TAFA: The Textile and Fiber Art List

Sunday, March 30, 2008

Suzani Fever

I still remember the first time I saw a Suzani. I was managing an artisan co-op in Chicago (Fourth World 1988-1992) and this guy from Afghanistan walks in with a bag full of textiles and dresses. I think I got dizzy, then warm, then flooded with happiness. That's what a suzani means to me, the translation of happiness into embroidery.

Suzani actually means needle and refers to larger tapestries made by Uzbeki women. Many are wedding canopies or decorative textiles traditionally used to decorate yurts and nomad dwellings. Girls are taught embroidery at a young age, and as in many other cultures where embroidery thrives as a cultural expression, a woman who excels in the art achieves status in the eyes of her peers. Urban Uzbeks have also appreciated the art and helped spur the art into a cottage industry that continues to thrive to this day.

The photos I have in this article are of suzanis I have for sale in my Etsy shop. Most are from the 1970's and 1980's, but I have older ones in my own collection where the stitches are tighter and denser. The Uzbek palette gives preference to a burgundy red with white, gold and other colorful flowers, but suzanis can be found in almost any color. Older ones traditionally used silk threads on silk fabric. Most of the affordable suzanis we find easily today use silk, cotton threads on cotton fabric. I have seen some using acrylic threads used as well. The common denominator are the large floral mandelas that dominate a piece. The backs are embroidered almost as heavily as the front.

Larger suzani are often made by several different women. They will draw out the design and then each work on a strip, joining them together when finished. Thus, one piece might show different skill levels and materials. Sometimes the pieces don't match exactly. Every now and then you see one where someone decided to go off on their own with wild colors or an erratic change in the design. This individuality and apparent lack of concern for the overall design of the piece gives it an organic quality, almost like a garden that is alive and fertile. There is a tradition in some Chinese embroideries where a mistake is purposefully incorporated into the tapestry so that the artist will not get too inflated with pride. The women of Uzbekistan do not have to worry about that! They are too busy growing their wild flowers to philosophize about imperfection.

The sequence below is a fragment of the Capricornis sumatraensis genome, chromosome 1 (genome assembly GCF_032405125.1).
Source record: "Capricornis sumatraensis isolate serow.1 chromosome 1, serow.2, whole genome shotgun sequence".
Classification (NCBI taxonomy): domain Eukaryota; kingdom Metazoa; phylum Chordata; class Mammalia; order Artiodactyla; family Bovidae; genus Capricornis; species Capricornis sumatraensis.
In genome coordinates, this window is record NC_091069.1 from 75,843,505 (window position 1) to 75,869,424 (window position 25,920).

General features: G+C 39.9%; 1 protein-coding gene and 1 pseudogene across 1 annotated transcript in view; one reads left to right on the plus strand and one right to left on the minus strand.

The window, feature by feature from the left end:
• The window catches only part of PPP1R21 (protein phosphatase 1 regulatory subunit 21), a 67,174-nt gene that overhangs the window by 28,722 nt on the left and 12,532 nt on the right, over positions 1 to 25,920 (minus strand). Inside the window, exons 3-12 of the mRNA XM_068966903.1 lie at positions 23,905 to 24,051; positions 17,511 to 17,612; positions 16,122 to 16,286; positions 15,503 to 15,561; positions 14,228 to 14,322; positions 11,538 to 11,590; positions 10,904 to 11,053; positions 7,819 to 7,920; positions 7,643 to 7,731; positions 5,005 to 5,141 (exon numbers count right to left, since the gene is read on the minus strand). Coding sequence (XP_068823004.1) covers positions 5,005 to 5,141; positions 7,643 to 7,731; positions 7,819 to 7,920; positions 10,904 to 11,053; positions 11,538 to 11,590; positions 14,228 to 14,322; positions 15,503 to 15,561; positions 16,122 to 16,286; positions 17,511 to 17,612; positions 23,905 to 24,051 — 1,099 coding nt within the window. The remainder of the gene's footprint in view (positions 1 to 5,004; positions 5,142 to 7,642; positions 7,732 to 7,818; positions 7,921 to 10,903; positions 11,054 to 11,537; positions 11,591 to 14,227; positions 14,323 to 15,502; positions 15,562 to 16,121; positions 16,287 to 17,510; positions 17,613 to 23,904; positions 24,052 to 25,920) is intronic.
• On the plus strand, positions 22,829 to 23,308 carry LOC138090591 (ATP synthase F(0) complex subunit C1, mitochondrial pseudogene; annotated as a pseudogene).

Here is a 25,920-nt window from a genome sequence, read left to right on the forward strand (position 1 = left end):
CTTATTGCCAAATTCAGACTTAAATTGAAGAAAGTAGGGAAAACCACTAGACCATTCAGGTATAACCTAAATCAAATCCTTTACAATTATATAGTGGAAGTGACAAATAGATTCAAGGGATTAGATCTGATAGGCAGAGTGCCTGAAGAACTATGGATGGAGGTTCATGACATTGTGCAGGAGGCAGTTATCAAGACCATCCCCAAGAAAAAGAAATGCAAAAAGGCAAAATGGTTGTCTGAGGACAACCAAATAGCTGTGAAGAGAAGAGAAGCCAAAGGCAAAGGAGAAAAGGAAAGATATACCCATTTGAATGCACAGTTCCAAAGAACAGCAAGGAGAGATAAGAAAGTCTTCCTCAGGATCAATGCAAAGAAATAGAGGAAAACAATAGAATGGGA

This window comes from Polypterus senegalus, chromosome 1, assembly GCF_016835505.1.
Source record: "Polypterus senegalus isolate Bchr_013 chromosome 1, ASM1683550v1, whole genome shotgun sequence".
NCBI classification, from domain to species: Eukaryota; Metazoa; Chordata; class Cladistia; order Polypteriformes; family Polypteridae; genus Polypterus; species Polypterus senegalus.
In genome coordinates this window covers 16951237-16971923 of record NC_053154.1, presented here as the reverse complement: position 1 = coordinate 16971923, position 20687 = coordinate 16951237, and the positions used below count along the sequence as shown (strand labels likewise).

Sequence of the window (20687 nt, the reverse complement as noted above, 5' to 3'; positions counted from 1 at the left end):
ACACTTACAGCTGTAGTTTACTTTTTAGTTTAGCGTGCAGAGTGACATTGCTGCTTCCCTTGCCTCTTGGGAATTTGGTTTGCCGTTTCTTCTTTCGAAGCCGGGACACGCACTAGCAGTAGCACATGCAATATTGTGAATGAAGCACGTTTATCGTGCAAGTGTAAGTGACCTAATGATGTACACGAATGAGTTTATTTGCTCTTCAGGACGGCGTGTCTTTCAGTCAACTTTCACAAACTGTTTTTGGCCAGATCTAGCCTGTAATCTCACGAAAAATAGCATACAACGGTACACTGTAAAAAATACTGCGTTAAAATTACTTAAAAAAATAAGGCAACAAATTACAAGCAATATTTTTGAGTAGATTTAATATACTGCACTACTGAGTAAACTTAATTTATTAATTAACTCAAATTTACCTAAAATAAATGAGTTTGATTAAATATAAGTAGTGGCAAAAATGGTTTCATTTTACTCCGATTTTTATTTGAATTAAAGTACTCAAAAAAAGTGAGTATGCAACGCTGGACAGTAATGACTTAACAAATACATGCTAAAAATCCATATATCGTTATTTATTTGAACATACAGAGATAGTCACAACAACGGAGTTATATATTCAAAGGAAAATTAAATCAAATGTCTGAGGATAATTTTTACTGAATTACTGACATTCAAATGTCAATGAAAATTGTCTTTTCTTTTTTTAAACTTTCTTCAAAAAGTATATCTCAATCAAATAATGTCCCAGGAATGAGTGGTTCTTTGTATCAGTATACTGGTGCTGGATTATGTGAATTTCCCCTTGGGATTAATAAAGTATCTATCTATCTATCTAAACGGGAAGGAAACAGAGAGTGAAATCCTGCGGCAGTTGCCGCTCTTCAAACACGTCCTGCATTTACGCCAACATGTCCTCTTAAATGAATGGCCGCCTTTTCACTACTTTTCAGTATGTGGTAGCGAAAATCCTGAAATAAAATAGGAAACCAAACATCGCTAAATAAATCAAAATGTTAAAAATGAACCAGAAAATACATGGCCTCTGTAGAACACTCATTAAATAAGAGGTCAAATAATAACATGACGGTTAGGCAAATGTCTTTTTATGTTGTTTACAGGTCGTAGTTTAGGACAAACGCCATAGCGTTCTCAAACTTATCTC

I think that the main reason I felt feverish when I saw those first Suzanis was that I know how to embroider and I understood the time, effort and life that went into those pieces. I grew up in Brazil (1962-1980) and have always had a desire to make things. My parents were very supportive and nurtured those talents. We each got an allowance which I spent on my stamp collection and art supplies. Those were the days when Brazilian girls also prepared things for their dowry chest. The middle and upper classes sent their girls to private lessons in piano, embroidery, oil painting, and so on. I was sent, too. I had lots of different teachers in private homes who taught the crafts of the day. My most valuable ones were with my embroidery teacher. But, I was scared of her. She was a Spiritist, which spooked me. Small, boney, with a brittle personality, a bit on the mean side, our classes were fear-filled sessions for me. Still, she taught me the art of the needle. We worked on traditional Portuguese embroidery, the fine pale, pastel, silky, small floral work that is beautiful in its own right, but not what I am drawn to. When I saw those Suzani, I saw my spirit let loose. I saw how the needle can come alive. I saw sunshine and flowers. I saw a safe place. I was hit with Suzani fever.


1 comment:

“Sing like no one's listening, love like you've never been hurt, dance like nobody's watching, and live like it's heaven on earth.”

“Whatever you say, say it with conviction.”

(Both by the master, Mark Twain)

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